Tipton Introduces Taxpayer Savings Measure to Prohibit Cash in Federal Surveys

Oct 5, 2012 Issues: Fiscal Responsibility

WASHINGTON, DC—Congressman Scott Tipton (R-CO), today, continued his fight against blatant federal waste by introducing the Survey Savings Accountability Act. This bill would save taxpayer dollars by prohibiting federal agencies from sending cash in mass communications, including surveys where cash is included for the benefit of the responder. Some federal agencies currently use this practice to entice responses to opinion surveys, including the Bureau of Reclamation, which in 2011 sent nearly $30,000 in cash in a survey about removing four dams in California and Oregon.

“My mother always said, ‘don’t put cash in the mail—it could get lost, and you’ll never see it again.’ Washington could learn a thing or two from this common sense,” Tipton said. “First, sending cash in the mail with surveys is a blatant waste and abuse of taxpayer dollars. Second, enticing responders with cash to gather objective public opinion data raises questions about the quality of that data. Washington doesn’t need to pay people to get a sense of public opinion on an issue. When Americans are passionate about something there is abundantly free feedback.”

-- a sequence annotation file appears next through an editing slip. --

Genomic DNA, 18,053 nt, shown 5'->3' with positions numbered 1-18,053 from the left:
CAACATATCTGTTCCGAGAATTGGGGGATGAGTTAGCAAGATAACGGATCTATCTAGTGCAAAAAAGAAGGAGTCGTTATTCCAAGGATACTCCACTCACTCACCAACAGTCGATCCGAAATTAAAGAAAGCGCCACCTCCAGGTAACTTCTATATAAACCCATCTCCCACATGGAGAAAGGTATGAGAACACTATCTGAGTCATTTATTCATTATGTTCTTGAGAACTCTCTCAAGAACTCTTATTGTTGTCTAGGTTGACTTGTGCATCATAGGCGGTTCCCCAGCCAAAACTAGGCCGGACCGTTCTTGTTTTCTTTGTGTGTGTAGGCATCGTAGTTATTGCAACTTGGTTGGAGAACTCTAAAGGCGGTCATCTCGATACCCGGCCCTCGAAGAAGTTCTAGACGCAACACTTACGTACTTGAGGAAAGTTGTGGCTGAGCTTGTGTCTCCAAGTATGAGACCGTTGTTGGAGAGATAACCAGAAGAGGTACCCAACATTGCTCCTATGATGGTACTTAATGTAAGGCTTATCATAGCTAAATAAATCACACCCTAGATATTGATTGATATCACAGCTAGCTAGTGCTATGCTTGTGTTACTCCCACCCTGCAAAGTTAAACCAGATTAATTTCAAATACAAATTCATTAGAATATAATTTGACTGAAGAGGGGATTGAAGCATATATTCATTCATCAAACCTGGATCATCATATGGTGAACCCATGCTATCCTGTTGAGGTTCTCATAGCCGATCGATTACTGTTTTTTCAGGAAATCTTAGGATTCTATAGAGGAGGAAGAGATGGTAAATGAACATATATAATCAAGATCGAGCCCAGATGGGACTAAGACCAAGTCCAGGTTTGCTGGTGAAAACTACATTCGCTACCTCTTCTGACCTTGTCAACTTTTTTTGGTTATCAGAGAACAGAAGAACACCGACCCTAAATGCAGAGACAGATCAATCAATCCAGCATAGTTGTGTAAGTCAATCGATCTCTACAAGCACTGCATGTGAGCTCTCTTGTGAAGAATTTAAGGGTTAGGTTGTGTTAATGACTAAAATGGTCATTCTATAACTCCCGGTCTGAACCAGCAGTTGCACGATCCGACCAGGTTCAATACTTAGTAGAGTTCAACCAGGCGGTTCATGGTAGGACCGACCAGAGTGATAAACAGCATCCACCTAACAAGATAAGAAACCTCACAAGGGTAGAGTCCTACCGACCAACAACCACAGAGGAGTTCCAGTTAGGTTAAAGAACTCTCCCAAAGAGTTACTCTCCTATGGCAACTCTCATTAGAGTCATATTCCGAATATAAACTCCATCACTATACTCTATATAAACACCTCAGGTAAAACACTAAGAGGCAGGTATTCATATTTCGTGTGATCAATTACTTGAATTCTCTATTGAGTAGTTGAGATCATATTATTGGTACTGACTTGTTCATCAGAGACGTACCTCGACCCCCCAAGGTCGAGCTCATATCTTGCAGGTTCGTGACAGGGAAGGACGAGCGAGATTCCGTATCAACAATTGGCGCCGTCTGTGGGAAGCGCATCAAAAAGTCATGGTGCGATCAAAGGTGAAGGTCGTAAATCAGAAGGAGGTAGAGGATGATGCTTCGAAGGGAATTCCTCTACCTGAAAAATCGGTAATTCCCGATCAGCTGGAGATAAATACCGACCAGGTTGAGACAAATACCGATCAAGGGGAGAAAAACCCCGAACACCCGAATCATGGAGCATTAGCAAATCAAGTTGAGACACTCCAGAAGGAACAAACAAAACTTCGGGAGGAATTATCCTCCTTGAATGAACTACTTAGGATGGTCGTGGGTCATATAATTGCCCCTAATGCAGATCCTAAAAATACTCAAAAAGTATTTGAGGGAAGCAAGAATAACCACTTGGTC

The Survey Savings Accountability Act follows Tipton’s amendment earlier this year to the Energy and Water Appropriations bill to prohibit the Bureau of Reclamation and other agencies covered under the legislation from funding surveys in which money is included or provided for the benefit of the responder. The amendment passed with a strong bipartisan vote of 355-5.

“Every dollar in savings counts, and we need to root out waste and abuse in Washington wherever possible, especially when it’s as blatant as sending taxpayer dollars in the mail with surveys,” said Tipton.

Background

In 2011, the Bureau of Reclamation sent a survey to solicit local, regional and national input on the societal need to remove four privately owned dams on the Klamath River. The survey was mailed to 11,000 households in California, Oregon and selected households in the rest of the nation. Each of these households received a postcard telling them a survey was coming, and then a large packet with the survey arrived. Each packet included a cover letter, postage-paid return envelope and survey with a $2 bill included to encourage people to respond—totaling $22,000 American taxpayer dollars.

Those who did not respond, but kept the $2 bill anyway, then received a follow-up Federal Express or Priority Mail package. These packages were sent to 1,245 people, out of which 286 responded. Each of these 286 respondents was given $20, which means that $5,720 of additional American taxpayer dollars were spent -– not including the cost of the FedEx or priority mail.

Replies to the survey included:

“No wonder the US is having $$ problems if the government has extra $2 bills to mail out randomly.”

“Wow, what a waste of time. I have neither the time or interest in something I have not a clue about happening clear across the country. Sorry. P.S. Thanks for the 2 bucks.”